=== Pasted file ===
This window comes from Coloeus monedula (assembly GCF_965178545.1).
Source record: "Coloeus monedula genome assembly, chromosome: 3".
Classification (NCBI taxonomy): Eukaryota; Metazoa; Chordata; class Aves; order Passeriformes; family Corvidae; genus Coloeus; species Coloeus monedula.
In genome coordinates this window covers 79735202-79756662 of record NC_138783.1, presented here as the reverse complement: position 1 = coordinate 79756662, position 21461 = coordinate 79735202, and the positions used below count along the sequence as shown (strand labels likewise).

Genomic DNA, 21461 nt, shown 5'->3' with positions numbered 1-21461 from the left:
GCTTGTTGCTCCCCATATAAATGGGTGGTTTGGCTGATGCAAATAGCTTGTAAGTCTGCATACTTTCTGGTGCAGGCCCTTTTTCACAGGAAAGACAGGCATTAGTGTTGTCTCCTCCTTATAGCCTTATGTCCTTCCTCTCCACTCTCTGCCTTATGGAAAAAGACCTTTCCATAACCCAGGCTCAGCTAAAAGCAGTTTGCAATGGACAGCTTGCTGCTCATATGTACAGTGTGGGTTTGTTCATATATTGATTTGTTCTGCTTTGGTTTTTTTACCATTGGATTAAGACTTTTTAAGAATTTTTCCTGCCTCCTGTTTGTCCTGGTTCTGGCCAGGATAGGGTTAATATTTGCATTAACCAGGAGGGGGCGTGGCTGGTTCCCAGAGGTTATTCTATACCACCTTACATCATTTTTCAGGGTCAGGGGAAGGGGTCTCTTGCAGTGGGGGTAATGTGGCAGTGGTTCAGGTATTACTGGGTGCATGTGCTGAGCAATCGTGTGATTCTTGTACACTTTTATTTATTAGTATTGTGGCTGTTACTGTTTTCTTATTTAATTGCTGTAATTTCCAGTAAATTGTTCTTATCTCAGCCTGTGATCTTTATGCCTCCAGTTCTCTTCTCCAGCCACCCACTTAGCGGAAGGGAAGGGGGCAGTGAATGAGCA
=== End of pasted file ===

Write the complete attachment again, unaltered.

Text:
This window comes from Coloeus monedula (assembly GCF_965178545.1).
Source record: "Coloeus monedula genome assembly, chromosome: 3".
Classification (NCBI taxonomy): Eukaryota; Metazoa; Chordata; class Aves; order Passeriformes; family Corvidae; genus Coloeus; species Coloeus monedula.
In genome coordinates this window covers 79735202-79756662 of record NC_138783.1, presented here as the reverse complement: position 1 = coordinate 79756662, position 21461 = coordinate 79735202, and the positions used below count along the sequence as shown (strand labels likewise).

Genomic DNA, 21461 nt, shown 5'->3' with positions numbered 1-21461 from the left:
GCTTGTTGCTCCCCATATAAATGGGTGGTTTGGCTGATGCAAATAGCTTGTAAGTCTGCATACTTTCTGGTGCAGGCCCTTTTTCACAGGAAAGACAGGCATTAGTGTTGTCTCCTCCTTATAGCCTTATGTCCTTCCTCTCCACTCTCTGCCTTATGGAAAAAGACCTTTCCATAACCCAGGCTCAGCTAAAAGCAGTTTGCAATGGACAGCTTGCTGCTCATATGTACAGTGTGGGTTTGTTCATATATTGATTTGTTCTGCTTTGGTTTTTTTACCATTGGATTAAGACTTTTTAAGAATTTTTCCTGCCTCCTGTTTGTCCTGGTTCTGGCCAGGATAGGGTTAATATTTGCATTAACCAGGAGGGGGCGTGGCTGGTTCCCAGAGGTTATTCTATACCACCTTACATCATTTTTCAGGGTCAGGGGAAGGGGTCTCTTGCAGTGGGGGTAATGTGGCAGTGGTTCAGGTATTACTGGGTGCATGTGCTGAGCAATCGTGTGATTCTTGTACACTTTTATTTATTAGTATTGTGGCTGTTACTGTTTTCTTATTTAATTGCTGTAATTTCCAGTAAATTGTTCTTATCTCAGCCTGTGATCTTTATGCCTCCAGTTCTCTTCTCCAGCCACCCACTTAGCGGAAGGGAAGGGGGCAGTGAATGAGCA